Florida Gov. Ron DeSantis previously announced a 3-day civics training program for teachers.
Some teachers who attended say they're concerned the training is one-sided, The Washington Post reported.
The training said it's a "misconception" that "the Founders desired strict separation of church and state."
New civics education training for Florida teachers promotes inaccurate ideas about the separation of church and state, teachers told The Washington Post.
Florida Governor Ron DeSantis and the Florida Department of Education announced that they'll host 10 regional 3-day civics professional learning training sessions for 2,500 teachers this summer to accommodate over 2,500 teachers during the summer of 2022. The training comes with a $700 stipend.
The FDOE said the training would "be aligned to the revised civics and government standards," but some teachers have expressed concern about the instructions.
During a press conference on Thursday, DeSantis said the new civic education was pushing back on the "woke indoctrination" of children and said kids in the state were learning "real history."
"We're unabashedly promoting civics and history that is accurate and that is not trying to push an ideological agenda," he said.
According to the Post, the training included the phrase that it is a "misconception" that "the Founders desired strict separation of church and state."
"My takeaway from the training is that civics education in the state of Florida right now is geared toward pushing some particular points of view," Broward County teacher Richard Judd told the Post. "The thesis they ran with is that there is no real separation of church and state."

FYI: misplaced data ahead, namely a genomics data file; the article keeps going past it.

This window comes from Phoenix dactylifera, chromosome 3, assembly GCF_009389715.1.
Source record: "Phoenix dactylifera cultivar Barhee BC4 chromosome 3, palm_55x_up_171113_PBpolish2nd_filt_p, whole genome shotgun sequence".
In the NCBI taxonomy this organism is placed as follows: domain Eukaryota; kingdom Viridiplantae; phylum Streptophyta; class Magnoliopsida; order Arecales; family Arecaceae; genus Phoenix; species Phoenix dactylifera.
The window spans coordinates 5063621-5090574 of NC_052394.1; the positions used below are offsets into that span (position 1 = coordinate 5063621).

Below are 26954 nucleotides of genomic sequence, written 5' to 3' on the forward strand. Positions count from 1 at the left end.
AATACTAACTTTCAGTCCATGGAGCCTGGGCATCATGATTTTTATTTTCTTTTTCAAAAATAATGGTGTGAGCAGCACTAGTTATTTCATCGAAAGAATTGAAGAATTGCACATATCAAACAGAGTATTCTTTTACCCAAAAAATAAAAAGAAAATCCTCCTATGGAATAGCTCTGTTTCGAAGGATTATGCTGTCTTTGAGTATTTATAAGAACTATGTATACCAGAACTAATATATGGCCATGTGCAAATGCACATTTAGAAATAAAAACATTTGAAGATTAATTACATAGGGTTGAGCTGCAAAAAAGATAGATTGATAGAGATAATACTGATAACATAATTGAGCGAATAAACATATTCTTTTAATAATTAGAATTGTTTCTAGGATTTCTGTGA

Judd told the Post trainers that teachers were told, "This is the way you should think."
DeSantis has recently pushed legislation that would limit what students can learn or discuss on history, race, and gender, and sexuality.
Presentation slides from the training, which were obtained by The Miami Herald through a public records request, feature graphics that illustrate George Washington and Thomas Jefferson were opposed to slavery while neglecting to mention that they owned slaves.
Barbara Segal, a 12th-grade government teacher at Fort Lauderdale High School, told the Tampa Bay Times that the training was "very skewed."
"There was a very strong Christian fundamentalist way toward analyzing different quotes and different documents. That was concerning," Segal said.
Anna Fusco, president of the Broward Teachers Union, told the Post some teachers who attended told her that they were being told to present just "one side" of history.
"Then they kind of slipped in a Christian values piece, ignoring the fact that this country is made up of so many different cultures and religions," Fusco said.